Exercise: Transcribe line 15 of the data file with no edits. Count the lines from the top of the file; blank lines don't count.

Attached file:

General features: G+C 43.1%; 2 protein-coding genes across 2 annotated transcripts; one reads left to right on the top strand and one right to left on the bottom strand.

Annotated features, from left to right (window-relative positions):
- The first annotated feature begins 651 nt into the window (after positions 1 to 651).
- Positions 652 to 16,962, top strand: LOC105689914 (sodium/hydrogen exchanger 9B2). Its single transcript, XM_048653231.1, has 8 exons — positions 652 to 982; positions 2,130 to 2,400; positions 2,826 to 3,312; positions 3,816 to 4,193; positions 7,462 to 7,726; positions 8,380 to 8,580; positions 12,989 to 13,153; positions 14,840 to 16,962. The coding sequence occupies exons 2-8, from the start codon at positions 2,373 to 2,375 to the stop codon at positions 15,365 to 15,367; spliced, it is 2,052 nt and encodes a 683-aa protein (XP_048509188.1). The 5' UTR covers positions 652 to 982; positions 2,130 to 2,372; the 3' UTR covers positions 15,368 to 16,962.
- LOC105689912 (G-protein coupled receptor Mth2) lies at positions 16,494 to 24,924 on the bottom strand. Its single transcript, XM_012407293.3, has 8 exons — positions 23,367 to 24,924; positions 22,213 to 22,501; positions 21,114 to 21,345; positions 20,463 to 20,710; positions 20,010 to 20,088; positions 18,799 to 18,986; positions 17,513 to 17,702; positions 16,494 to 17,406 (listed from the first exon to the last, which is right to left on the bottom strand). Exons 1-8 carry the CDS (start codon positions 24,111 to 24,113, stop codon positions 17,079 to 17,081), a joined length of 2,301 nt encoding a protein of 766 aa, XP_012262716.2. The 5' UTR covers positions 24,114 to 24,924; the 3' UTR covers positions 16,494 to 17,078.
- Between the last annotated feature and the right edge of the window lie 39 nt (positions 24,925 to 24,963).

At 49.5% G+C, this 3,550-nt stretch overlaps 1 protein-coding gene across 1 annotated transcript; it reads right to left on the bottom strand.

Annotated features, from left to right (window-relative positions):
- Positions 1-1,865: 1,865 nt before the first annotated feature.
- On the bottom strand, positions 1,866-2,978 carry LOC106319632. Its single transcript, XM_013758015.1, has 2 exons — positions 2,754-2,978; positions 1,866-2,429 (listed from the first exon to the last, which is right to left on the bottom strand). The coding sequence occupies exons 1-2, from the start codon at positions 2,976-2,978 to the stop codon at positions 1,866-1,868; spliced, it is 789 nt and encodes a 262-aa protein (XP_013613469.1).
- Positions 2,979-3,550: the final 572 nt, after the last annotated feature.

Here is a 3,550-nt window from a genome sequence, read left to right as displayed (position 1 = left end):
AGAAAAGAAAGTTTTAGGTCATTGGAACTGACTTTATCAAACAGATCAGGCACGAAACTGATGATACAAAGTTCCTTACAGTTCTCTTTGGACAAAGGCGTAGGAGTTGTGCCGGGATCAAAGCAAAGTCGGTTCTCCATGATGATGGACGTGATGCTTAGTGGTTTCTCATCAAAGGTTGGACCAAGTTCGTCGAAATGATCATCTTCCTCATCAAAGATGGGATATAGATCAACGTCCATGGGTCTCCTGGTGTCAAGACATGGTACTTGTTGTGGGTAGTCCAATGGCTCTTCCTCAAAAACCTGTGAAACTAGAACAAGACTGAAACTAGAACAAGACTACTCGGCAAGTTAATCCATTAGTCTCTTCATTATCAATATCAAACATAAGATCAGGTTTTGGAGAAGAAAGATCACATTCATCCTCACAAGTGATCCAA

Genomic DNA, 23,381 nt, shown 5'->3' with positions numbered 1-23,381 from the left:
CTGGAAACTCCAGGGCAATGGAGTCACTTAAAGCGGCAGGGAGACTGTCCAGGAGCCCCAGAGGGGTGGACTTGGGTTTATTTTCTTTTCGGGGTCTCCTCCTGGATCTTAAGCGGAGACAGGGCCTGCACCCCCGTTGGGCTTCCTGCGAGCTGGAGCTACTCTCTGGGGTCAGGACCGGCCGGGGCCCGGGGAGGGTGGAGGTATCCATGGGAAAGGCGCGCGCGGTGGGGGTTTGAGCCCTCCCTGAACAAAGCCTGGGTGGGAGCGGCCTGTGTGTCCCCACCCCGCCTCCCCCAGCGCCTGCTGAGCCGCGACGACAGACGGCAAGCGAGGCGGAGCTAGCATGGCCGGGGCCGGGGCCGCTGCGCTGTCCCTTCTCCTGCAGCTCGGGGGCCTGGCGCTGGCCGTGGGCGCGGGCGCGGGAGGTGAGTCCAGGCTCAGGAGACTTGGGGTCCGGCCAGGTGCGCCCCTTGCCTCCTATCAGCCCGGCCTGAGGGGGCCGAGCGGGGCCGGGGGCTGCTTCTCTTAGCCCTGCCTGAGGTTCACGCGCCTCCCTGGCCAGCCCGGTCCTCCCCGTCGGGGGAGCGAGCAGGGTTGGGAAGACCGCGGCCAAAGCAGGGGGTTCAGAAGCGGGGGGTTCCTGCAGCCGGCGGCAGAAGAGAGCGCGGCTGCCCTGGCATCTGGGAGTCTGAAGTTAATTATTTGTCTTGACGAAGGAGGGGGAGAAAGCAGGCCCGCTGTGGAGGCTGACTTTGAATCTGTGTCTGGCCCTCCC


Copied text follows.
CTGGAAACTCCAGGGCAATGGAGTCACTTAAAGCGGCAGGGAGACTGTCCAGGAGCCCCAGAGGGGTGGACTTGGGTTTATTTTCTTTTCGGGGTCTCCTCCTGGATCTTAAGCGGAGACAGGGCCTGCACCCCCGTTGGGCTTCCTGCGAGCTGGAGCTACTCTCTGGGGTCAGGACCGGCCGGGGCCCGGGGAGGGTGGAGGTATCCATGGGAAAGGCGCGCGCGGTGGGGGTTTGAGCCCTCCCTGAACAAAGCCTGGGTGGGAGCGGCCTGTGTGTCCCCACCCCGCCTCCCCCAGCGCCTGCTGAGCCGCGACGACAGACGGCAAGCGAGGCGGAGCTAGCATGGCCGGGGCCGGGGCCGCTGCGCTGTCCCTTCTCCTGCAGCTCGGGGGCCTGGCGCTGGCCGTGGGCGCGGGCGCGGGAGGTGAGTCCAGGCTCAGGAGACTTGGGGTCCGGCCAGGTGCGCCCCTTGCCTCCTATCAGCCCGGCCTGAGGGGGCCGAGCGGGGCCGGGGGCTGCTTCTCTTAGCCCTGCCTGAGGTTCACGCGCCTCCCTGGCCAGCCCGGTCCTCCCCGTCGGGGGAGCGAGCAGGGTTGGGAAGACCGCGGCCAAAGCAGGGGGTTCAGAAGCGGGGGGTTCCTGCAGCCGGCGGCAGAAGAGAGCGCGGCTGCCCTGGCATCTGGGAGTCTGAAGTTAATTATTTGTCTTGACGAAGGAGGGGGAGAAAGCAGGCCCGCTGTGGAGGCTGACTTTGAATCTGTGTCTGGCCCTCCC